When it comes to believing that Angela Bower, played by Judith Light, was the best character on Who’s The Boss? it shouldn’t come as too much of a surprise, though it might still be argued by a few people. A few reasons come to mind as to why this character should be given this title though, and the majority of them center around the fact that she was a single mother trying to do the best with what she had and what she could afford. Some might want to say that she was successful, hardworking, and the only thing she lacked was a bit of warmth and compassion, and they’re not entirely wrong. But they’re not entirely right either. The fact that she was a professional woman in a male-dominated field at the time does explain her slightly chill nature to Tony when he and his daughter Samantha first came to live in the Bower residence, as she’d already been separated from a man for reasons that might have been dug into over the course of the show but still weren’t highlighted every second. But given that she had to exist in a world outside of her comfort zone she had to take on a few hard edges, which could have made her appear and sound a bit tougher than she really was.
This was more than apparent than when she was seen in the home since upon interacting with her son she found herself back in the mother role once again and sometimes might not have made the transition that easily but still attempted to be the best parent she could. But staying cold to Tony for so long was self-defense as well as practicality. No offense to live-in housekeepers, but how many single parents simply fall in love with the people that handle their messes all the time? Tony and Sam were there at the right time since Samantha needed female guidance that Angela and her mother Mona could provide, while Tony managed to help Angela’s son Jonathan with the male guidance he needed. In other words, it became a relationship born from necessity that transitioned into something deeper.
Another reason for Angela being the best character is that she was essentially the glue that held everyone together since Tony, for all his charm and wit and wisdom gleaned from his own experience, was still a big kid sometimes and needed a bit of polishing to his own character. The kids had a ton of development that needed to happen, and Mona, well, Mona was kind of like a force of nature that did her own thing and let others worry about the fallout. Angela had the unenviable task of being the person that was there to pick up the pieces and put them back together sometimes or simply put her foot down and be the taskmaster if she really had to. Inside the home, she wasn’t always the best at this, but she did what she could and often managed to get some result as it snapped the others back into focus. What it all comes down to is that this was a team effort when talking about this show and without everyone doing their part it would have been impossible for the whole thing to work.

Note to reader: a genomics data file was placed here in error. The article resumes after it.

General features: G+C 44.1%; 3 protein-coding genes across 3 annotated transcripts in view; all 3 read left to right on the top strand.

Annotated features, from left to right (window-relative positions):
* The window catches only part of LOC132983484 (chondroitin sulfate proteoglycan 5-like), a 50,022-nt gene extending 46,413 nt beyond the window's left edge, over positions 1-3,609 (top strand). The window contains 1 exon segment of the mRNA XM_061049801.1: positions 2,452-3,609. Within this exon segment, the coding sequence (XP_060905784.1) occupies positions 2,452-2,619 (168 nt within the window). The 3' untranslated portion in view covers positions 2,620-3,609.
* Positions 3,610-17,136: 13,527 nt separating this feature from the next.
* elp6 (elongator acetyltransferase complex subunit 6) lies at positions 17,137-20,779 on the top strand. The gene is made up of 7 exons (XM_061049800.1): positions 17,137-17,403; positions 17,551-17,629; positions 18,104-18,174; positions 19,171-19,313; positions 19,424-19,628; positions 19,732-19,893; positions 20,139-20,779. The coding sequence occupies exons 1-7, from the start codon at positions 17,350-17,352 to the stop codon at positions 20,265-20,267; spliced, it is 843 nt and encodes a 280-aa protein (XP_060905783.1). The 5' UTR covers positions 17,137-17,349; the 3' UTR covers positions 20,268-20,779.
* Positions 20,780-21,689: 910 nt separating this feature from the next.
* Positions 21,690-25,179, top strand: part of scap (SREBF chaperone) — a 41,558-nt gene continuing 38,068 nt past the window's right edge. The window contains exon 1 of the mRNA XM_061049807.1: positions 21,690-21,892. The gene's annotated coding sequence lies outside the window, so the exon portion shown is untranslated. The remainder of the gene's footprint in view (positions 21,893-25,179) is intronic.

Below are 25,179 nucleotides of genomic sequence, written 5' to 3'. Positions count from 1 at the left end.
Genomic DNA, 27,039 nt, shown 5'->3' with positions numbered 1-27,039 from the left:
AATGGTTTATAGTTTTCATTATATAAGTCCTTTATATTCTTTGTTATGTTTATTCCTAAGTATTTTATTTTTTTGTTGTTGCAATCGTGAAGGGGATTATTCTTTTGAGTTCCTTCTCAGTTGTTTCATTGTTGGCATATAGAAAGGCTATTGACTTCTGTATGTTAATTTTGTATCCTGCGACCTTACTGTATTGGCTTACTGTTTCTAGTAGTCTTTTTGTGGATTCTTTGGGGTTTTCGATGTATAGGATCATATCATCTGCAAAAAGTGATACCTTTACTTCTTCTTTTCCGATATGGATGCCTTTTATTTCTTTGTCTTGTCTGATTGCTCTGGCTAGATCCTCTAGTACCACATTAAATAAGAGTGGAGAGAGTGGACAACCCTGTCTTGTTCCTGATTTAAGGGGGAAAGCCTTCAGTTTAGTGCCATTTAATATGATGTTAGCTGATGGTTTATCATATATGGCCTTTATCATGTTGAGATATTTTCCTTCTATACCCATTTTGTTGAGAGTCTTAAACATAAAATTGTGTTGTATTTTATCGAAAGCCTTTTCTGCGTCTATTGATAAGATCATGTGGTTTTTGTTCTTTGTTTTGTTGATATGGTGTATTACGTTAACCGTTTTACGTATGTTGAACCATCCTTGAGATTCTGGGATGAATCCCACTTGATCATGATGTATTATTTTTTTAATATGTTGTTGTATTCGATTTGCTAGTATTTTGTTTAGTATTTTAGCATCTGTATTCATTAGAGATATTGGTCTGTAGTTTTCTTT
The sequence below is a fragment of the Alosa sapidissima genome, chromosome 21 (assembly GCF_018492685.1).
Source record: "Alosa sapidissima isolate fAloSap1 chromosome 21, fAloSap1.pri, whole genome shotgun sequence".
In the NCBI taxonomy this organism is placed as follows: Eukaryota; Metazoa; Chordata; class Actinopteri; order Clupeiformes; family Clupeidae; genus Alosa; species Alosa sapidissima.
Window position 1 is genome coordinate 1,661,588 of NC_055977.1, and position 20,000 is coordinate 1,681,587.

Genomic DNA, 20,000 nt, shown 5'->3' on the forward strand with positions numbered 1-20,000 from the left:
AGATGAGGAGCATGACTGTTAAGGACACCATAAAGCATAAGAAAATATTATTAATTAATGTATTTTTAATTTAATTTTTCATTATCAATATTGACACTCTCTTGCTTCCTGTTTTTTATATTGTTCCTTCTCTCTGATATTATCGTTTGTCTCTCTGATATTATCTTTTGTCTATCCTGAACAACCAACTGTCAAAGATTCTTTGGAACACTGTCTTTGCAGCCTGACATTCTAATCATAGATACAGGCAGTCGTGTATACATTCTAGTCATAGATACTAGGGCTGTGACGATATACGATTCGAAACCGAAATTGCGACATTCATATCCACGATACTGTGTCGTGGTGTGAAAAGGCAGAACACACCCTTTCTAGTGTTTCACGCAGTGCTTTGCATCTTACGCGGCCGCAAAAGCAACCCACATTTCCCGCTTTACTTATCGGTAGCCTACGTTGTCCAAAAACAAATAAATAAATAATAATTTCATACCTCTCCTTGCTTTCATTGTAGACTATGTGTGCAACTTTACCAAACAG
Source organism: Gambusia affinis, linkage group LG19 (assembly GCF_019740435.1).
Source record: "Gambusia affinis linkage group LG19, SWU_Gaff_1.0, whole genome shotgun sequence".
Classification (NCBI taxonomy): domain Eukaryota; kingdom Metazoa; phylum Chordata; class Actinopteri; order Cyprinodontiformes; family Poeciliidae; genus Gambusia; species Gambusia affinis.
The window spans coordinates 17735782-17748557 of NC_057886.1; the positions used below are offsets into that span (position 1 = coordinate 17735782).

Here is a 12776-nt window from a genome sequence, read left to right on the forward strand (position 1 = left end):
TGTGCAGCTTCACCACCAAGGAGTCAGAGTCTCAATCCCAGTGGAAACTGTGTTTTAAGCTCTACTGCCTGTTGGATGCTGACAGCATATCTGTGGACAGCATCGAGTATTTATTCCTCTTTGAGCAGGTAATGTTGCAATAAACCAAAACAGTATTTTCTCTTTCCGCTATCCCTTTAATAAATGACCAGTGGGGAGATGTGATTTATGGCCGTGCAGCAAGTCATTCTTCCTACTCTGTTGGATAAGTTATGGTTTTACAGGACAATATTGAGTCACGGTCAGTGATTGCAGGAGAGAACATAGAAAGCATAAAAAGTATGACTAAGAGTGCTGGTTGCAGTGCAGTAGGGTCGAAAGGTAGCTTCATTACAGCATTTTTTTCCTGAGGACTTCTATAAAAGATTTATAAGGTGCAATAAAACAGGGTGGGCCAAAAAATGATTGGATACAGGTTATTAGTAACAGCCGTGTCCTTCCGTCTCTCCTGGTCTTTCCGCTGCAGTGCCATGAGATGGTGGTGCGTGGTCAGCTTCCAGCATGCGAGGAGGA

There is a worst character in this bunch and I’ll be getting to that individual eventually. But sticking with Angela for the moment it’s a safe bet to say that single mothers all over the country might have felt for her if they were watching the show considering that she did everything she could for her son and put up with her mother while at the same time accepting Tony and Sam into her home. One has to wonder how much stress this character put on herself at any given time since there were times when she was an absolute basket case and felt as though she’d fall apart at any given moment. But throughout the course of the show, it was easy to see that she had her own support group even if she didn’t choose to use them all the time as she didn’t want to look weak in front of anyone.
The characters in this show did support one another a lot since the whole idea of it was to reverse the roles and show that there was a different side of life that people didn’t see all that often. The successful, single woman with a child and the less than successful but hard-working domestic man with a child created a show that a lot of people still remember fondly to this day since it helped normalize the idea that men could stay home while women went to work, and it all turns out okay. Of course, then Judith eventually went to Law & Order: SVU, where she REALLY became a tough character.